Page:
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Short Abstract: The goal of the challenge was to predict the probability that a patient can develop cancers within 12 months based on mammographic images. Several studies have shown that the breast density is an important breast cancer risk factor [1,2]. In fact, they indicate that the increase in the breast density is one of the strongest indicators of developing breast cancer. So, to meet the Digital Mammography DREAM Challenge, we have proposed an approach based on a statistical analysis of breast density to automatically discover the development of breast cancer. The basic idea was to the represent textons distribution as topological map. We have first extracted the dictionary of words, in fact for each image in the training data textons with a size of 200×200, which are spaced by 100 pixels are extracted,then for each texton we compute a set of features. We have used k-means method to cluster the textons of the input image to create the centers and compute their frequency, then we select the centers that have a frequency higher then 0.02 from all the training dataset. Finally we have applied k-means method to extract the most representative centers that represent the words of our dictionary. The dictionary extracted is used to map each input image to a co-occurence table,each case in the table represent the texton in the image and the value of this case is the number of nearest word from the dictionary. From the co-occurence table of each image we have computed the histogram and we have extracted the following features: mean, variance, standard deviation, skewness, kurtosis, entropy, energy. Also, we have computed the Haralick features  and also the features proposed by Soh  by using four orientation and one distance. In the test phase, for each input image we extract the features vector , then the Euclidian distance was used to retrieve the most similar images to the image query. We have submitted two runs to Digital Mammography DREAM Challenge Sub- Challenge 1. The first one we have used fifty nearest images to compute the voting score of the retrieved images and for the second we have used one hundred images. For the first submitted run the receiver operating characteristic curve (AUC) score of 0.53 is obtained which ranked #23 on the leaderboard and we have obtained the AUC score of 0.55 for the second run.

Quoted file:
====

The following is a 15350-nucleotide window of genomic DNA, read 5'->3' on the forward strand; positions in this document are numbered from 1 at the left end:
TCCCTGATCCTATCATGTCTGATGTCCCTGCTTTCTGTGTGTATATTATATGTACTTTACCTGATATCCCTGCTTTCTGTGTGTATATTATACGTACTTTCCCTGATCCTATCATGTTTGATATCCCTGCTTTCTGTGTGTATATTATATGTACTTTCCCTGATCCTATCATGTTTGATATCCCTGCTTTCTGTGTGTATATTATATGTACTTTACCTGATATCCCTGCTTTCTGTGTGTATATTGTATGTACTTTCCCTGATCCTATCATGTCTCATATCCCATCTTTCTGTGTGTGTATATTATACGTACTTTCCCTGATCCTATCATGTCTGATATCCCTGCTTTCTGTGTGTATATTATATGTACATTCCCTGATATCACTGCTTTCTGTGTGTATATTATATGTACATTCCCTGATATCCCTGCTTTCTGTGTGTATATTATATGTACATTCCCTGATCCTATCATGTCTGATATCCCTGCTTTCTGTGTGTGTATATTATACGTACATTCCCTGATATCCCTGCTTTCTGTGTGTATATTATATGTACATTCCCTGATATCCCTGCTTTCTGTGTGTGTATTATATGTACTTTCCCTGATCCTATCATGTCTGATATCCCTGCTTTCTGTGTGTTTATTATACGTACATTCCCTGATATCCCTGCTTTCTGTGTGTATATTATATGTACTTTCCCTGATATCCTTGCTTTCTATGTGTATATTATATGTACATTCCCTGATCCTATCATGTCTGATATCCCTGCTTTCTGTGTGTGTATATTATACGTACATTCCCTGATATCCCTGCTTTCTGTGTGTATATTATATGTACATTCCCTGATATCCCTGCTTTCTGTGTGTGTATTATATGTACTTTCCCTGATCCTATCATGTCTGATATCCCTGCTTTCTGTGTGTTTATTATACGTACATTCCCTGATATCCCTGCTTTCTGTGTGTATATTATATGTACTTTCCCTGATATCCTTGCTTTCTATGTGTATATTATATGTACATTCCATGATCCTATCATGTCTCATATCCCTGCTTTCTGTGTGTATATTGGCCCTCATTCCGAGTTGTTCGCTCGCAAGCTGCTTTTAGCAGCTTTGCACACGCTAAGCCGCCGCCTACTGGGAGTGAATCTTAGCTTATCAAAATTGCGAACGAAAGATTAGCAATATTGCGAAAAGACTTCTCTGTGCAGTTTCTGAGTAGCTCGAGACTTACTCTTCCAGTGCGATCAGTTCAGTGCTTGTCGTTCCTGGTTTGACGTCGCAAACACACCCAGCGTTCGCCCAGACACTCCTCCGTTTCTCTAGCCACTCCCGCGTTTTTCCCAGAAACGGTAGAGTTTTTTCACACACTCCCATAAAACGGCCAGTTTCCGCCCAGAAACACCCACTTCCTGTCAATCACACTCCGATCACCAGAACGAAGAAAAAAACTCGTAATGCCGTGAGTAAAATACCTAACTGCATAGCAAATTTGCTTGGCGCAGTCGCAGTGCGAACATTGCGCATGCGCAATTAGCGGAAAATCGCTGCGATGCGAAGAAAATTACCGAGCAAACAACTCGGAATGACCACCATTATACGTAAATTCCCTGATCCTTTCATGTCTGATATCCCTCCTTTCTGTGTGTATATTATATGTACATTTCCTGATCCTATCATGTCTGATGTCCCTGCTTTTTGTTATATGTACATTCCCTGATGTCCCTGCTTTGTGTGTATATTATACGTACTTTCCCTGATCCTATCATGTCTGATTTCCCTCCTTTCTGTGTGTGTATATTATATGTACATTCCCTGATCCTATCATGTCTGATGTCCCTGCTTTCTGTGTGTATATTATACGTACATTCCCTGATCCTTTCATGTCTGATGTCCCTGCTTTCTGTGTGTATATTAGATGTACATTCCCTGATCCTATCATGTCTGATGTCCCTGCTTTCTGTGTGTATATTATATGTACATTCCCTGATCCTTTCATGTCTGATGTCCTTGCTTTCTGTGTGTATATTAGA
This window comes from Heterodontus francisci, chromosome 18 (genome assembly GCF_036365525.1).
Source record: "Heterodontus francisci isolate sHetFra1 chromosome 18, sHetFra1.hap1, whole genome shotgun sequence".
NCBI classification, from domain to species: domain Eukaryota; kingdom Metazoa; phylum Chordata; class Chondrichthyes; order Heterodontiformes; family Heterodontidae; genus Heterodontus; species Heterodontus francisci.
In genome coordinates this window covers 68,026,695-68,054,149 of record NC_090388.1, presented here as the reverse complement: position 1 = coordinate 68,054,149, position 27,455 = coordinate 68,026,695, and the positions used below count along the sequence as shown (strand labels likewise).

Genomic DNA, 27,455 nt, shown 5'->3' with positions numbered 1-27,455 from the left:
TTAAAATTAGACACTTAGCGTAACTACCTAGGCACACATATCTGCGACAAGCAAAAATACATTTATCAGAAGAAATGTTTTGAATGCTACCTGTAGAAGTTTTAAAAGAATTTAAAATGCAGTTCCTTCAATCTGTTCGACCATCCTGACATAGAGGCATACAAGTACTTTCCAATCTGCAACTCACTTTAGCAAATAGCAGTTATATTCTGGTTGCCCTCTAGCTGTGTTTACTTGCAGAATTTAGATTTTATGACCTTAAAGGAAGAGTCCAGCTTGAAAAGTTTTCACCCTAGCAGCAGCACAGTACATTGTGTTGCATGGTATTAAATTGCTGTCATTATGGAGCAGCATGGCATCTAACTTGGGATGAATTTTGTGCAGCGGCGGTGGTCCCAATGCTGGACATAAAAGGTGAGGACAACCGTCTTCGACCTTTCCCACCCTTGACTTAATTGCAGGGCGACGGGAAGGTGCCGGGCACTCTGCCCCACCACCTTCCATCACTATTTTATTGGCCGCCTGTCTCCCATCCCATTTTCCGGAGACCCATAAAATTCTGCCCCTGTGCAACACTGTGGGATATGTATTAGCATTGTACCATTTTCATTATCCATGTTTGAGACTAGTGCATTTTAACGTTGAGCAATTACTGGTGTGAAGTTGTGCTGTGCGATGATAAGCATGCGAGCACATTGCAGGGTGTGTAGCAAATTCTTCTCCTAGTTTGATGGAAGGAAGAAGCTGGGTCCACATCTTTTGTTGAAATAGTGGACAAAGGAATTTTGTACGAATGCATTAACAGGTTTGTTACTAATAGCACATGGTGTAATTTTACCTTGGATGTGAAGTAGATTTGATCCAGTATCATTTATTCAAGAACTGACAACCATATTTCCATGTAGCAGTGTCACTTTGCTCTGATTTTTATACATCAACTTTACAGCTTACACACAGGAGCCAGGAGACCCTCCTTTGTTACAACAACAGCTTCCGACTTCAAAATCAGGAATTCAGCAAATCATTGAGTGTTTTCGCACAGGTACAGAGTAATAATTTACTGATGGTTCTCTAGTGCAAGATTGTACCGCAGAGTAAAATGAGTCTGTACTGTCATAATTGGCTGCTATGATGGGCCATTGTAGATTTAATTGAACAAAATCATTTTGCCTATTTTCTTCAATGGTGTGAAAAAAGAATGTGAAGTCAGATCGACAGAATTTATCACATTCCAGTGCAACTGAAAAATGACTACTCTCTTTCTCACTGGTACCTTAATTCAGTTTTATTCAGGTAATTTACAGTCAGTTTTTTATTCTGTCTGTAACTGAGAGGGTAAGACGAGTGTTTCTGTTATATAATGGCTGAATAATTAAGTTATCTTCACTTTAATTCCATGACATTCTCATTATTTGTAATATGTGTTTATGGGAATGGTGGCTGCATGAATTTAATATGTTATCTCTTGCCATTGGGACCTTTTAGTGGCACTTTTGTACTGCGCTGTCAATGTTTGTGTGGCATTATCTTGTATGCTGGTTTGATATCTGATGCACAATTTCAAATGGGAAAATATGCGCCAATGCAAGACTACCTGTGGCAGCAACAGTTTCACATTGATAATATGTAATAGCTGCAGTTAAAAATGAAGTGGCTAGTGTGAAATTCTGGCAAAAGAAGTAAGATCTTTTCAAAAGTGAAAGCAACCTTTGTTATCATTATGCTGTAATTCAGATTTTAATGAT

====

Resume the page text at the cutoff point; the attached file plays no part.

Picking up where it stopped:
Short Abstract: Clustering is an important step to identify previously uncharacterized populations in the single-cell RNA-sequencing (scRNA-seq) data. However, existing scRNA-seq clustering algorithms have the following disadvantages: (1) lack of scalability to handle large-scale datasets; (2) compromise of data quality during the dimension reduction; and (3) time-consuming especially for large-scale single-cell datasets. To process large-scale scRNA-seq data effectively while preserving cell-to-cell distance in a reduced dimension, we present SHARP (https://github.com/shibiaowan/SHARP), a scalable algorithm based on ensemble random projection and multi-layer meta-clustering. For effective processing of large-scale scRNA-seq data, SHARP first employed a divide-and-conquer strategy to partition the data into several blocks of smaller-size datasets. Then, by adopting sparse random projection (RP), SHARP ran much faster than traditional dimension-reduction methods like PCA or tSNE, while minimizing the information loss during the dimension reduction. To make SHARP robust, several applications of RPs were applied for each block, whose individual RP-based clustering results were merged by a weighted-based meta-clustering (wMetaC) method. Later, we proposed a similarity-based meta-clustering (sMetaC) method to integrate the block-wise clustering results by considering the average cell-to-cell correlations of each block of single-cell datasets. SHARP has the following advantages over existing state-of-the-art scRNA-seq algorithms: (1) scalable to more than 1.3 million single cells; (2) well preserving cell-to-cell distance in a reduced dimensional space; (3) hyper-faster than most existing clustering algorithms; and (4) robustly accurate in terms of clustering performance. Comprehensive benchmarking tests on 16 public scRNA-seq datasets demonstrate SHARP outperforms other clustering algorithms in terms of speed and accuracy, especially for the large-size datasets (cell number>40,000) where SHARP ran at least 20 times faster than previous clustering algorithms. Besides, to the best of our knowledge, SHARP is the first R package which can be scalable to analyze 1.3 million single cells in less than one hour. SHARP can be also used for single-cell data visualization and marker gene identification.